Down 12 percent since FY 2011, Louisiana’s Department of Youth Services has seen more than a 20 percent decline in funding since FY 2008.
Texas has begun the closure of the Al Price State Juvenile Correctional Facility in an effort to bridge a $117 million shortfall over the next two years.
States around the country have dealt with the decline in available funds for juvenile justice and other related programs in their own ways. This article is merely a snapshot of some of the realities on the ground.
The House subcommittee that oversees Justice Department funding produced an appropriations bill this week that would slash activities authorized by the Juvenile Justice and Delinquency Prevention Act in 2012.
The draft bill, marked up by the House Appropriations Committee’s Subcommittee on Commerce, Justice and State (CJS), would not fund demonstration grants, Juvenile Accountability Block Grants (JABG) or Title V Local Delinquency Prevention Grants. In 2010, the last year Congress actually passed an appropriations package, those three streams totaled $231 million.
The bill would also drop state formula grants - given to states on the condition that they adhere to basic standards in regard to the detainment of juveniles, and address racial disparities in the system - from $75 million in 2010 to $40 million.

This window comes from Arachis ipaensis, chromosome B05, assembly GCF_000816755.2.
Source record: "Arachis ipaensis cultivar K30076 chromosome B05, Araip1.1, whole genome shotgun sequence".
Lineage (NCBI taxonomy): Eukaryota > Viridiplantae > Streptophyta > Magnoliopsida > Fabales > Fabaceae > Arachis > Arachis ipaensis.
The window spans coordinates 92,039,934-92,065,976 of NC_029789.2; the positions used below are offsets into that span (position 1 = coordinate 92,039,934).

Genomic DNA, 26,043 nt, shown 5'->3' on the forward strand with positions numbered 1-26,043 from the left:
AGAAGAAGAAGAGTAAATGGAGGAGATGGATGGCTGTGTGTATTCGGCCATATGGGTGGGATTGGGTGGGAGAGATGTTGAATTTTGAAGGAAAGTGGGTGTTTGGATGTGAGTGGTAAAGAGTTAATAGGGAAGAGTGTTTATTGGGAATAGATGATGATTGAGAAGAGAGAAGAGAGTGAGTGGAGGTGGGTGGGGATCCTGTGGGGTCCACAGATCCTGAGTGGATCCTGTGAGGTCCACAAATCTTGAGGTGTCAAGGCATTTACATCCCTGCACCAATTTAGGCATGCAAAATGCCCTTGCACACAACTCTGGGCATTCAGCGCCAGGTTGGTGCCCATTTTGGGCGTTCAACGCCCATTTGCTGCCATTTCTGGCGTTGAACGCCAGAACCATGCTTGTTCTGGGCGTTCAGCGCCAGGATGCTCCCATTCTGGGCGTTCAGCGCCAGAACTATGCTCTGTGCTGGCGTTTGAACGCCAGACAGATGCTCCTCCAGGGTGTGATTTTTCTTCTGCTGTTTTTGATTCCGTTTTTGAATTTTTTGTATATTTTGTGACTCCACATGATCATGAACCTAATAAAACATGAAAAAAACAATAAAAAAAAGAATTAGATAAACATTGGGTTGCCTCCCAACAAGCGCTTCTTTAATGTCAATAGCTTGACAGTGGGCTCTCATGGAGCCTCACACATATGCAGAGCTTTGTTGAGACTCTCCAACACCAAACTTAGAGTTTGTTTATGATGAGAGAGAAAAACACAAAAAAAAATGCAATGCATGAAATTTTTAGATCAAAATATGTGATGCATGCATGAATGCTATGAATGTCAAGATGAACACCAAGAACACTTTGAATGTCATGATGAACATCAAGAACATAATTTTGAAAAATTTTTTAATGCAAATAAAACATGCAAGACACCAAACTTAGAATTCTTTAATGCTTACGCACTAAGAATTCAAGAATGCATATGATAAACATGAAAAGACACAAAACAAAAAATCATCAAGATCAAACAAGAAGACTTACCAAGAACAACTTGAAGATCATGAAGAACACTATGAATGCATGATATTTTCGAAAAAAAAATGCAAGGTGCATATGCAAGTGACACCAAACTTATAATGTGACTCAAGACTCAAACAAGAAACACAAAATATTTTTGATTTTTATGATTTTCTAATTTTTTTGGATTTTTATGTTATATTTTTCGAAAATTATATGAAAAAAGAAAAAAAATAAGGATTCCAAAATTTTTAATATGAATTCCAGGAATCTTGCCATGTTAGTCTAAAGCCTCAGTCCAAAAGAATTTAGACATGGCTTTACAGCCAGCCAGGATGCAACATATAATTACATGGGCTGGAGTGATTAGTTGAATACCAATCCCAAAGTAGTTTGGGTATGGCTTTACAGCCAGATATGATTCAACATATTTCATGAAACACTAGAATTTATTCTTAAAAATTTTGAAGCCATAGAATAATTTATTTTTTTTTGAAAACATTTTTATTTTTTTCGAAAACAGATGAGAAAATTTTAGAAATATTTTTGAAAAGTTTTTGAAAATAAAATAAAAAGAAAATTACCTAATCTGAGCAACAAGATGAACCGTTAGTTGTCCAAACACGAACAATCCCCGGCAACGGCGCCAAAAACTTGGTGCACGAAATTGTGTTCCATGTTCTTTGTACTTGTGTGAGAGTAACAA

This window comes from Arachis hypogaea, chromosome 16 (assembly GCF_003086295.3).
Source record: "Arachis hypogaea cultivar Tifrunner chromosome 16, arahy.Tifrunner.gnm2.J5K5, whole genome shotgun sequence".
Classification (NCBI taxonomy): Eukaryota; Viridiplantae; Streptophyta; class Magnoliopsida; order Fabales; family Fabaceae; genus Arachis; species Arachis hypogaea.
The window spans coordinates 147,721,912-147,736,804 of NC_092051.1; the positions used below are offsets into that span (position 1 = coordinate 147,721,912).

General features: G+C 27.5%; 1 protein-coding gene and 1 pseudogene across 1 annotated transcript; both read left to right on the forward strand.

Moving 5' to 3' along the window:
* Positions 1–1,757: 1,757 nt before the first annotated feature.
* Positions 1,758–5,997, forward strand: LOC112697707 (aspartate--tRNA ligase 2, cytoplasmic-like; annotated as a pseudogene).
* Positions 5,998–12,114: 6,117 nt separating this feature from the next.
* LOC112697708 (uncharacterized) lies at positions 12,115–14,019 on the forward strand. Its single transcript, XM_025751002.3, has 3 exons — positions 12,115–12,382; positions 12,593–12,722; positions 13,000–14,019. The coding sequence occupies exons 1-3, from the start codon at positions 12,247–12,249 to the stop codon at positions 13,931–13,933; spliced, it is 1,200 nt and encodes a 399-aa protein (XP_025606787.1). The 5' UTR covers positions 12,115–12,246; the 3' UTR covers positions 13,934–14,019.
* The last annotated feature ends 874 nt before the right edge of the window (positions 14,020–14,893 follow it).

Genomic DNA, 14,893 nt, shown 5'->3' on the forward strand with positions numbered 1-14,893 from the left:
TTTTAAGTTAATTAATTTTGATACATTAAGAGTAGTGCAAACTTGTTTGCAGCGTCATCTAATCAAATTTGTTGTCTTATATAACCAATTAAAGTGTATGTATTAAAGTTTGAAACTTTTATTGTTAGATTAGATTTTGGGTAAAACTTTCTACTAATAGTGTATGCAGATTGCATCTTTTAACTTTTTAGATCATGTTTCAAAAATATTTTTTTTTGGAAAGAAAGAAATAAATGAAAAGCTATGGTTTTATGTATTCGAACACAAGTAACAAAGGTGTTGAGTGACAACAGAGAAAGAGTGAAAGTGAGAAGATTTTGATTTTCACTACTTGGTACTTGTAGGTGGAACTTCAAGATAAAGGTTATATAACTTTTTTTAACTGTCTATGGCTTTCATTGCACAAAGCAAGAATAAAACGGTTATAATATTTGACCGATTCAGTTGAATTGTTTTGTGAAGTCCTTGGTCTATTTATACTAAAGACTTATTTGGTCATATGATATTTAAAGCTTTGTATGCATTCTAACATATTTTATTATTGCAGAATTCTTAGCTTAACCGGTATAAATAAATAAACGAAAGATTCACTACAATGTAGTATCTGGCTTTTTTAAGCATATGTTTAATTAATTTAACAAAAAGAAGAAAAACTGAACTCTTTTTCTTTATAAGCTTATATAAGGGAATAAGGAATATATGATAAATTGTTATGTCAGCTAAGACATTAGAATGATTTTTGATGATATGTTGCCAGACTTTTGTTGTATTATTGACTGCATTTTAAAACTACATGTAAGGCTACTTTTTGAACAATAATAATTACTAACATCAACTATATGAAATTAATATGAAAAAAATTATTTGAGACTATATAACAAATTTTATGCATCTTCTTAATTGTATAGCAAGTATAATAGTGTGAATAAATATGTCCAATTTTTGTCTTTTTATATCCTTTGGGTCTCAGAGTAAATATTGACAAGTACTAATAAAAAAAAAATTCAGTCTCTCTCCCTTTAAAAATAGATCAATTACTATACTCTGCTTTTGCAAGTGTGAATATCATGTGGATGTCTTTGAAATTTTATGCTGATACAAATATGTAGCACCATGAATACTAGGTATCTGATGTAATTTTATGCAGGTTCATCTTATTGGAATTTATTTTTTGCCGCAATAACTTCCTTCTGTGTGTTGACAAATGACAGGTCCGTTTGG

The full appropriations committee will vote on the proposed funding levels for Justice on Wednesday, July 13, according to a memo published by the Coalition for Juvenile Justice on its website.
Many in the juvenile justice field have been unhappy with the way that the funding streams now on the chopping block were spent. Title V grants were intended to be given to state advisory groups to develop efforts to prevent juvenile crime; in recent years they were almost entirely allocated by Congress to enforcement of underage drinking laws, tribal areas and gang intervention.
Demonstration grants, which once funded coordinated efforts at research and pilot testing of juvenile justice strategies, became an earmark trough for congressmen.
President Barack Obama originally proposed in his 2012 budget to eliminate formula and JABG funding in favor of a Race to the Top-style incentive grant program, where conforming to basic standards was only a state’s ticket into the competition for big system improvement grants.
After a steady stream of criticism from advocates, the administration revised its budget proposal with most of the grants intact with only a small carve-out for its incentive grant concept.